Nidarholm Abbey

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The islet of Munkholmen just outside Trondheim, site of the former Nidarholm Abbey

Nidarholm Abbey was a Benedictine monastery located on the island of Munkholmen in the Trondheimfjord on the sea approach to Trondheim, Norway.


The monastery was founded either in 1028 by Canute the Great, or in about 1100 by Sigurd Ullstreng, a vassal of Magnus Berrføtt. It was dedicated to Saint Benedict and Saint Laurence. The monastery had some connection with the Cluniacs, but it seems that this connection consisted of the introduction of local reforms based on the practices of Cluny, rather than membership of the Cluniac Order and subordination to Cluny as such.

The English monk and chronicler Matthew of Paris was asked in 1248, while on a diplomatic mission to King Haakon IV, to supervise a reform of Nidarholm.

The monastery was a powerful and wealthy one, and traded with England, but suffered serious fires in 1210 and 1317, after which it became less prominent. A final fire took place in 1531 shortly before the Reformation.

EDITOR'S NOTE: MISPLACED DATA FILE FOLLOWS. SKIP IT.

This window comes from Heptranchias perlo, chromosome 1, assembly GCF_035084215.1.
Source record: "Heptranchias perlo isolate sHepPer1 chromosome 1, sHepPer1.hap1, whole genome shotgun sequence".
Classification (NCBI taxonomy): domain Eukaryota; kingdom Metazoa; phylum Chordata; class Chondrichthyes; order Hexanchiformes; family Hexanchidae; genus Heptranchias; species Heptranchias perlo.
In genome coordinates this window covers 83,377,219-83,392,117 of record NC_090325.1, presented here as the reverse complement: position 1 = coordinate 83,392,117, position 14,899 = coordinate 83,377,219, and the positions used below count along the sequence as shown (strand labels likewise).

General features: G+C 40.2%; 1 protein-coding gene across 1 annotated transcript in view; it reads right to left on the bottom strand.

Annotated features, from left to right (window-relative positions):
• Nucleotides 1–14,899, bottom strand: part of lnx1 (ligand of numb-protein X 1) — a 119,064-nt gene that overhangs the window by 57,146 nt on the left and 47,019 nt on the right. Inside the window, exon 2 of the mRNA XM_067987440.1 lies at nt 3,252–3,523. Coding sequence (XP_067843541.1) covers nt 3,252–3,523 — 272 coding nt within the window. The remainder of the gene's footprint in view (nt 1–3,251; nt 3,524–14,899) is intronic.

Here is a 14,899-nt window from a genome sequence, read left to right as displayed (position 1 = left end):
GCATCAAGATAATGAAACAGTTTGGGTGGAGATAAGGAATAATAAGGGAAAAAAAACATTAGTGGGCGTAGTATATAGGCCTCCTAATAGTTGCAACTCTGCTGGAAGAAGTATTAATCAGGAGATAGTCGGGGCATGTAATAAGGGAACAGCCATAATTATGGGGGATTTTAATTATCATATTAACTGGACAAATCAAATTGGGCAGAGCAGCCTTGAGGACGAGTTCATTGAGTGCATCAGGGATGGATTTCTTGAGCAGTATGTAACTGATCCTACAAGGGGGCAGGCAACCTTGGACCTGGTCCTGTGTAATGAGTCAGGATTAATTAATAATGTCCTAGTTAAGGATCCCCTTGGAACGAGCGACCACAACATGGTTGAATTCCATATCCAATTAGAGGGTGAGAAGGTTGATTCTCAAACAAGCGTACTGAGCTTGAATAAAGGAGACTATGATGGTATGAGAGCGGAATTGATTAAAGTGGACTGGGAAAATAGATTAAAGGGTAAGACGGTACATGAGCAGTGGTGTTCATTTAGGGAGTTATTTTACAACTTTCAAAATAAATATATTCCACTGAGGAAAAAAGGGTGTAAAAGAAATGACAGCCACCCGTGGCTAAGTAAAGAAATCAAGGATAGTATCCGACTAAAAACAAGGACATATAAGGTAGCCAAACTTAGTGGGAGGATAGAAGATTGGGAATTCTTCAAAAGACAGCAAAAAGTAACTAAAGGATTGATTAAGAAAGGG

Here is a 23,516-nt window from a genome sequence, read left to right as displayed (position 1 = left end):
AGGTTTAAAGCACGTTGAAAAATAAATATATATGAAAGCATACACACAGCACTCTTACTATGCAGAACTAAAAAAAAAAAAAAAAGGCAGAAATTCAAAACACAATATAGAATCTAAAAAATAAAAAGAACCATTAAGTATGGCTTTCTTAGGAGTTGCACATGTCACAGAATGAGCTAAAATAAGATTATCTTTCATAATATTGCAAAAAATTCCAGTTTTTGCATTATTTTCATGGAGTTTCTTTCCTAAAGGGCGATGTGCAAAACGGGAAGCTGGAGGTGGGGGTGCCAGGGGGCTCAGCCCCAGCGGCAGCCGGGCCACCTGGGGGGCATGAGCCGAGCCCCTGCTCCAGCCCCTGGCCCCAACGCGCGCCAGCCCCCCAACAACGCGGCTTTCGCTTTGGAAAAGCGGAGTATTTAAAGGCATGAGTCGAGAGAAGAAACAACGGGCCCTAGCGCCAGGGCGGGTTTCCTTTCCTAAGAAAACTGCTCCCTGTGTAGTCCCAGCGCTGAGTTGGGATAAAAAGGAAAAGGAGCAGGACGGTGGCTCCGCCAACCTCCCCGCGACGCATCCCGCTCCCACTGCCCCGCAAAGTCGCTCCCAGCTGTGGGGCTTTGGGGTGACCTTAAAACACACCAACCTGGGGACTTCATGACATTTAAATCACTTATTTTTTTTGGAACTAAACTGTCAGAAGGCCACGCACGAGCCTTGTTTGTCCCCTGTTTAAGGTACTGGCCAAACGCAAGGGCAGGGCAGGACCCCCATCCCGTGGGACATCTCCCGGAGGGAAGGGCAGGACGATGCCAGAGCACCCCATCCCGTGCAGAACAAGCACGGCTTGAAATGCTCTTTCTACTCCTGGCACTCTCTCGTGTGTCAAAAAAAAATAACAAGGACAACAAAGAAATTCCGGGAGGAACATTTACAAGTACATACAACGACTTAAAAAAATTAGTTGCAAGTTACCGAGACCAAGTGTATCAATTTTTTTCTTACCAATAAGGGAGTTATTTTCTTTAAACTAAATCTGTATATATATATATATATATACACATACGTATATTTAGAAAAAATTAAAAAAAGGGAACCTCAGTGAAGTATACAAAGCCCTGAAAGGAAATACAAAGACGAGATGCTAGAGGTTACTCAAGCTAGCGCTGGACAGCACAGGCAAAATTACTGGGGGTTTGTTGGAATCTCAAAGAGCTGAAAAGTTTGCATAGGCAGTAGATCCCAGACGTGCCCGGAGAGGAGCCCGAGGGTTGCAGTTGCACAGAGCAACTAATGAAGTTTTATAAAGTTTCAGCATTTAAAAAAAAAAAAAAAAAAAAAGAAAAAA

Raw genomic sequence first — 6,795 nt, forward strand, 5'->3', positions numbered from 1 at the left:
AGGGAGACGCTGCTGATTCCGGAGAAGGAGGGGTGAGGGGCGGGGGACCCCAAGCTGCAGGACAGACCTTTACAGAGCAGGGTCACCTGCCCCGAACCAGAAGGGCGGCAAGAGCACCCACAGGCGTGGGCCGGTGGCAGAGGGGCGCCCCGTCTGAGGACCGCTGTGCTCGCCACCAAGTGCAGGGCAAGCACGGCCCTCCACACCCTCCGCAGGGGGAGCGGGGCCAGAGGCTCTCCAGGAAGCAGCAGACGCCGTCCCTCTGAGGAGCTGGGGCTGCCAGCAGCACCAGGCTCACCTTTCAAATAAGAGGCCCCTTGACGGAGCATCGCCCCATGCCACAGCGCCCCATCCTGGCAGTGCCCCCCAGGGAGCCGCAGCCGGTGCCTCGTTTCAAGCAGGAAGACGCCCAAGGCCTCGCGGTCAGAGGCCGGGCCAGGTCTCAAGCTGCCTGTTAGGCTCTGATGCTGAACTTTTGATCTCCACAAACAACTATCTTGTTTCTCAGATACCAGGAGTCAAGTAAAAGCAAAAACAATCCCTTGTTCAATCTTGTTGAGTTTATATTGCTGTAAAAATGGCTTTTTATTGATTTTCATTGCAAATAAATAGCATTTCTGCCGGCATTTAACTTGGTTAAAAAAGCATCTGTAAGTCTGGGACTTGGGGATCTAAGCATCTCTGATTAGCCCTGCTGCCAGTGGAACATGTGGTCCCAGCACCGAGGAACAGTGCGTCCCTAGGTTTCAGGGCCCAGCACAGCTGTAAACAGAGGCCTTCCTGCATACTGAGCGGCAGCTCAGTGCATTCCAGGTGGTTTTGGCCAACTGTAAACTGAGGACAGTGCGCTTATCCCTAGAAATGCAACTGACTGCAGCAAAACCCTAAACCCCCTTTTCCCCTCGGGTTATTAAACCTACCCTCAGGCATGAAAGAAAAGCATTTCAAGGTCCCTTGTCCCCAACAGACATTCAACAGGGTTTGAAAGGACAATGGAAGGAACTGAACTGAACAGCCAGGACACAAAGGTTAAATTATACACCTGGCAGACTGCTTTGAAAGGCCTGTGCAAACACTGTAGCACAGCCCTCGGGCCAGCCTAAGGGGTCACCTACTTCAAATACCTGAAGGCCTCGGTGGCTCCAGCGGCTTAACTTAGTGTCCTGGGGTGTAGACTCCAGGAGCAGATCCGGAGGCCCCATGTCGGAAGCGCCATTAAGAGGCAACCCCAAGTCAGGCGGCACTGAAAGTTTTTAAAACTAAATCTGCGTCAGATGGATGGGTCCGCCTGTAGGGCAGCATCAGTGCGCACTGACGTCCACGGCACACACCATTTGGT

Nidarholm was the last Roman Catholic stronghold in Norway during the Reformation, under Olav Engelbrektsson, Archbishop of Nidaros. His men were besieged in 1537 in Nidarholm by the fleet of Jens Splid, and were eventually forced to surrender.


After 1537 the buildings were abandoned to dereliction, and were used as a quarry for the stone to build the fortresses that later stood on Munkholmen. There are no visible remains of the monastery.


Coordinates: 63°27′06″N 10°23′00″E / 63.45167°N 10.38333°E / 63.45167; 10.38333